As the annual self-flagellation of a new year rolls around again, many people tie themselves up in knots thinking about ways they can improve their lives.
Lose weight… Stop drinking… Eat more healthily… Do more exercise – come January, come the same good intentions.
But, as we know, most people who try to introduce them fail miserably. The numbers vary, depending on what poll or survey you read, but around 4 in 5 people who make a New Year’s resolution have abandoned it by the end of February. Continue reading “Do one thing: be kind to yourself”
Without wishing to throw shade on your global knowledge, I’d be hugely surprised if you knew about all three (or possibly any) of those stories, despite the fact they’re big news for the nations concerned.
Many years ago, I was travelling to school with friends and the conversation turned to ‘how much money we wanted to earn’ when we got older. I would have been about 13 at this point.
When it came to my turn, I remember saying something that equated to: “I’m not bothered about being super-rich, just having enough to get by.”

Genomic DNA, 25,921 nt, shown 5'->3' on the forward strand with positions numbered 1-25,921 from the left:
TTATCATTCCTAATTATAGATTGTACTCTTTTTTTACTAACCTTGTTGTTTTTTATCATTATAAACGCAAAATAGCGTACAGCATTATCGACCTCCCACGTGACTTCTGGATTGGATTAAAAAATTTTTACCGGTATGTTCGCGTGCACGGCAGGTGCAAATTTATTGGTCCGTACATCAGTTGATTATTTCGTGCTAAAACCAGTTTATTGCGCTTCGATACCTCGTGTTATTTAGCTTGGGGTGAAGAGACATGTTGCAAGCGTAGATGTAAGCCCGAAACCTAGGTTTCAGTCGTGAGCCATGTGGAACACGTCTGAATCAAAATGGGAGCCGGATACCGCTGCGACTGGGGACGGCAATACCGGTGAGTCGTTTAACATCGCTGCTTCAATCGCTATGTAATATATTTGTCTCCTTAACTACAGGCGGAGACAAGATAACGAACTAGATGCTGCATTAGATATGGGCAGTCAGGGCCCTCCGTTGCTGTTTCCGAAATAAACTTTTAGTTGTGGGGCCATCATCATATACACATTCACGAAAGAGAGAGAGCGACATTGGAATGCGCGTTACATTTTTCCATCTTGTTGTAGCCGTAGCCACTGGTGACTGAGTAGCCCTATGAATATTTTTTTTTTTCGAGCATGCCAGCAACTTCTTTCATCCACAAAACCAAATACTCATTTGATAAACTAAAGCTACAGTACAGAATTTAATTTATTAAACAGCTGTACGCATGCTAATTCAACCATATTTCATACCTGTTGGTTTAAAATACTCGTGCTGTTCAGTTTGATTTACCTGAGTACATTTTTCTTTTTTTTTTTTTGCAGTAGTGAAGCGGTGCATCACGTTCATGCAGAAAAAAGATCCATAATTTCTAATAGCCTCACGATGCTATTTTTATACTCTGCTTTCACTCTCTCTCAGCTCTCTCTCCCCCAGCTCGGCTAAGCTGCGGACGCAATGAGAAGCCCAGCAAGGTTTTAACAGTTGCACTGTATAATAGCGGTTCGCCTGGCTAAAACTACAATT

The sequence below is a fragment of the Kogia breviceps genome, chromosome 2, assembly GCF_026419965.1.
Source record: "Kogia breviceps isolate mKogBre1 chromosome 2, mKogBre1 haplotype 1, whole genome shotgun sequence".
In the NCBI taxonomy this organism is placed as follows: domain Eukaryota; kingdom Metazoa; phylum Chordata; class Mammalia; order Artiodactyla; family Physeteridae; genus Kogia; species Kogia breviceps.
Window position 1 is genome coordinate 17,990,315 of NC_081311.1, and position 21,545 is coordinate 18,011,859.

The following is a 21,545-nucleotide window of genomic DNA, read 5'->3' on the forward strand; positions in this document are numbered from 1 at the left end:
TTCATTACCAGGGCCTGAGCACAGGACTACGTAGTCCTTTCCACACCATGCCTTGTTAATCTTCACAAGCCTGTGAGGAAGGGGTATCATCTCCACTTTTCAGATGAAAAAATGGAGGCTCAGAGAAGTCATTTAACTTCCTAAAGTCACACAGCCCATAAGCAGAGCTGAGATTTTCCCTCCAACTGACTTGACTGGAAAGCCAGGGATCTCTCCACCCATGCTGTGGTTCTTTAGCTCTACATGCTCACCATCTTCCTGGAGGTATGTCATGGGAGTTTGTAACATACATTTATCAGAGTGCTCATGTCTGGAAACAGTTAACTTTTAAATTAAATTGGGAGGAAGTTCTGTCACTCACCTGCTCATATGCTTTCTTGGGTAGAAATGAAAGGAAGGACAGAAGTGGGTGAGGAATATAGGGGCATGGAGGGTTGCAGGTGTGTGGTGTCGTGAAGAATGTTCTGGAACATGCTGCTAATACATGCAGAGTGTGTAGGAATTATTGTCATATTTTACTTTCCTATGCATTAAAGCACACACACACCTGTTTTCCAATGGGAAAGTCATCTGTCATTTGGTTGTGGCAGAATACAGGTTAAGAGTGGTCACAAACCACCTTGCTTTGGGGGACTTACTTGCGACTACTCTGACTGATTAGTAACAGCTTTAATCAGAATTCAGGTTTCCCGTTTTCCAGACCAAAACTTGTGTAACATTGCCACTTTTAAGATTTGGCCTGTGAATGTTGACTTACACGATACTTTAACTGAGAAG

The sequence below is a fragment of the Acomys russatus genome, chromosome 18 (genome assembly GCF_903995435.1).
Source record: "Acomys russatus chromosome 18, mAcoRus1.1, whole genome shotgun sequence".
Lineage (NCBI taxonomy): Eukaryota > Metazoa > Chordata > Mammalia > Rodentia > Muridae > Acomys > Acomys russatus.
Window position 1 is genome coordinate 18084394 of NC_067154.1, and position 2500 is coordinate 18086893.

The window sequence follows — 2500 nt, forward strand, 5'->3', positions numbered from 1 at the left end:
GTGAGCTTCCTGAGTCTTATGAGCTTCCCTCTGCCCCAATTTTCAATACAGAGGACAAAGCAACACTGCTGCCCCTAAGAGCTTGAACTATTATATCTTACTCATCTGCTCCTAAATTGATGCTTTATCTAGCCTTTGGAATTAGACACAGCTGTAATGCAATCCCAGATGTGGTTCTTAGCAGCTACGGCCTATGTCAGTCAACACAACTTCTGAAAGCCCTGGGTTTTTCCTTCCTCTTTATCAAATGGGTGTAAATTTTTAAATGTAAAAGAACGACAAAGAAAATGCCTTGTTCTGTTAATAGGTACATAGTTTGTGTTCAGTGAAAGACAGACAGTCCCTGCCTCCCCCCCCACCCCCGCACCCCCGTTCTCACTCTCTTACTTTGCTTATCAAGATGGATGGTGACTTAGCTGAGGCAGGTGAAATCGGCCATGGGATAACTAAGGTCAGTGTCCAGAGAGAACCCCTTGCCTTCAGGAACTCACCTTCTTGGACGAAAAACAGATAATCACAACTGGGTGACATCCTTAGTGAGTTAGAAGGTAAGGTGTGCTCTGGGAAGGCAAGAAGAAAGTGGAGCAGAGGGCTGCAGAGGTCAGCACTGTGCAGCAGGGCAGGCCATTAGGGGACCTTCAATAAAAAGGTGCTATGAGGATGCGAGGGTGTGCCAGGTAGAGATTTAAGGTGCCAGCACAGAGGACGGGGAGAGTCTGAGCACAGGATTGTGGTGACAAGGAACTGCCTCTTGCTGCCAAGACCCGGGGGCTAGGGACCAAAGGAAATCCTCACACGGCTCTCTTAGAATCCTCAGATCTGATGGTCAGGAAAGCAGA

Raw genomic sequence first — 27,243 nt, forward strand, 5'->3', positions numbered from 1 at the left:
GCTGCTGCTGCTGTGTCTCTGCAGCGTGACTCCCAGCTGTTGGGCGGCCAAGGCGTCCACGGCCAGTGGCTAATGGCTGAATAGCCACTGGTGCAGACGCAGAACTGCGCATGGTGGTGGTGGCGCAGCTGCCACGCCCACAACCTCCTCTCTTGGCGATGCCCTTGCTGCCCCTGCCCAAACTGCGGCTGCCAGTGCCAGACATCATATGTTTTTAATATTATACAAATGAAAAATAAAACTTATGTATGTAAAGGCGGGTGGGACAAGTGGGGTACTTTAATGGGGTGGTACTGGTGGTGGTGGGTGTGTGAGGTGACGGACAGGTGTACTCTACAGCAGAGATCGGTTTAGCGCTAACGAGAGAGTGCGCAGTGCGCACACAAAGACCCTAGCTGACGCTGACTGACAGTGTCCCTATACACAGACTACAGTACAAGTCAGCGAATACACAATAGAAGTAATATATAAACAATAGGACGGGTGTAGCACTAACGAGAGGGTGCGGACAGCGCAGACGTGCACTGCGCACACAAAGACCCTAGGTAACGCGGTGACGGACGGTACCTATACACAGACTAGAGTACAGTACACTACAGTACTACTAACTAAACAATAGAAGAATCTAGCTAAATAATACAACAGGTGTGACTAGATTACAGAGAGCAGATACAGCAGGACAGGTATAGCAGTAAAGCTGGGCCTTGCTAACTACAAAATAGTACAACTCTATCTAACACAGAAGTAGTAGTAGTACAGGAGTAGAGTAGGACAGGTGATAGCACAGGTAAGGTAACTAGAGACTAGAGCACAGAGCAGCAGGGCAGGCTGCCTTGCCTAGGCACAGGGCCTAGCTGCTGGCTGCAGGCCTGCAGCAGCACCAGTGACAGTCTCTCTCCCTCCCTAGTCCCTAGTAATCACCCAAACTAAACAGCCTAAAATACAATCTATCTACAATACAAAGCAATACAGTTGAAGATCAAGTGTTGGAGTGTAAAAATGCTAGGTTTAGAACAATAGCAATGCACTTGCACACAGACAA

After I’d said it, I heard the woman sitting next to me chuckle. Clearly, I’d said something highly amusing to her, though at the time I had no idea what.
Now I relate the story, I sound horribly precocious, but the thing is I never craved ‘stuff’ as a kid.
I didn’t grow up exactly poor in the 70s/80s, but what I had was precious to me. The toys, books and cassettes I owned were something to cherish. I listened to my tapes over and over again. I re-read my copies of the Hardy Boys novels till the pages were starting to fall apart. And I also assumed they would last for years and I had no intention of getting rid of them.
And almost 40 years after that experience on the train, I can still – hand on heart – say that I don’t particularly crave stuff and, by and large, am not a heavy consumer. Generally, I have ‘enough’. Continue reading “Do you have ‘enough’?”